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Carbon capture – building a new ­value chain from a ­contractual perspective


With its history and extensive experience with CO2 management as an oil and gas nation, Norway is a leading country in building a new CCS value chain in the fight against climate change.

Carbon Capture and Storage (“CCS”) is an important platform for the further development of green industry for a low-carbon future, both in Norway and across the globe. Norway already has extensive experience in the field and since 1992 has been managing and storing CO2 under the seabed from gas production at the Sleipner-Vest field, and since 2008 at the Snøhvit field. Moreover, Norway is home to the world’s largest facility for testing and development of carbon capture technologies, Technology Centre Mongstad, located outside Bergen.

In 2020, Norway made an ­extensive investment in the Longship project. This is a full scale CCS-project, where CO2 is intended to be captured, transported and permanently stored at a subsea storage site offshore Norway. An essential part of this project is the Northern Lights storage license awarded by the Ministry of Energy in 2019, being the world’s first commercial multinational carbon storage project. Northern Lights is scheduled to be ready to receive CO2 at its terminal in Øygarden, Bergen from the end of 2024 upon completion of construction of the storage infrastructure.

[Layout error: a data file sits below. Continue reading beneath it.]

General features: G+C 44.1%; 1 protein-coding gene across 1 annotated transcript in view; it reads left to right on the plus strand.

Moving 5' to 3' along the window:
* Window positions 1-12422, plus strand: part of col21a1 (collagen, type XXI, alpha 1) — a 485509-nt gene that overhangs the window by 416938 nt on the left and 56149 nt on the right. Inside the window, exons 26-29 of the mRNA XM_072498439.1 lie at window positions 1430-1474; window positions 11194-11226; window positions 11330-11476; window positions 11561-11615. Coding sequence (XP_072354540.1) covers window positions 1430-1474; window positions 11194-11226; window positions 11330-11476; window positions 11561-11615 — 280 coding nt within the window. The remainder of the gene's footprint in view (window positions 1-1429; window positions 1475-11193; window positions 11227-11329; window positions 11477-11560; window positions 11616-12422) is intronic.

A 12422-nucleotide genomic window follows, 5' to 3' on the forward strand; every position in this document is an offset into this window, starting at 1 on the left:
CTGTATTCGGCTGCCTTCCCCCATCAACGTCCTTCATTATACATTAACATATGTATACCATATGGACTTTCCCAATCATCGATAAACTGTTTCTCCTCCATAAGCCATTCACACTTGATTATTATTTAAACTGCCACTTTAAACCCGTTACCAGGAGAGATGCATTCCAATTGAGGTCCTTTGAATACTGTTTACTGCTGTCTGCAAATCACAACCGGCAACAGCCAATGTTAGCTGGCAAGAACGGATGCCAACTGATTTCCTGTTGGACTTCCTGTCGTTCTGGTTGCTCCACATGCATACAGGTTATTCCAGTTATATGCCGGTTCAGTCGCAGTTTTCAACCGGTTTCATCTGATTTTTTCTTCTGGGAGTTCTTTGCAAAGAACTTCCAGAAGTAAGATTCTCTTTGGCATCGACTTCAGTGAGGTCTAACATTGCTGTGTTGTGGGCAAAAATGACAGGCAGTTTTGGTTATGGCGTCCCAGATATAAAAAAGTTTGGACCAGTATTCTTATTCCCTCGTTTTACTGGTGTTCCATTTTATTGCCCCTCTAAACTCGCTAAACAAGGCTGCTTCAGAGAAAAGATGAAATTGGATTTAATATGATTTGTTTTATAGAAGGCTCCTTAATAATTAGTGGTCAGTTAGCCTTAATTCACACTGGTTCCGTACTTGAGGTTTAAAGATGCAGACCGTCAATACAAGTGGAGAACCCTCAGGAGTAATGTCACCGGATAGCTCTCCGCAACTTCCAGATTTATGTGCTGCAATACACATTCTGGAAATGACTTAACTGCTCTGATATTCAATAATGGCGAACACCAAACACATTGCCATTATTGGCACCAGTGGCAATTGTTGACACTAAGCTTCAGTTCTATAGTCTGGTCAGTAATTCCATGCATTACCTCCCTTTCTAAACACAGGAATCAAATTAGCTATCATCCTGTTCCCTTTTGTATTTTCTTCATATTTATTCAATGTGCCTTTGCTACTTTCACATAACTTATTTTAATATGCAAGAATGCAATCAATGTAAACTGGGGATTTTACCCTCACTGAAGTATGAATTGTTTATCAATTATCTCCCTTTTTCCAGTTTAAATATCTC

This currently positions Norway as the world’s leading storage hub for CO2.


It is not only the desire to combat global warming which is incentivising the establishment of CO2 ­capture facilities. It is also that the escalating prices of climate quotas are exerting financial pressure on companies globally and the ­adoption of carbon capture ­technology can potentially be a less costly alternative in comparison to continuously paying for climate quotas. That said, a report from Oslo Economics and SINTEF Energi published 27 March 2024 states that the price for greenhouse gas emissions quotas must be quintupled before capturing CO2 becomes profitable. Measures beyond the EU’s quota system and the domestic CO2 tax are therefore necessary to realise CO2 capture from emitters, even though the future costs for carbon management is expected to be somewhat reduced due to learning effects.

The emission sources can be industry or waste incineration facilities, however, CO2 may also be captured from smaller emission sources such as individual ships. The Norwegian Pollution Control Act section 11 stipulates that a company wishing to establish a CO2 capture facility must obtain a permit license for carbon capture and temporary storage of CO2. The requirements for applications are regulated by Chapter 36 of the Norwegian Pollution Control Regulations which amongst other things requires an Environmental Impact Assessment (EIA) to be performed.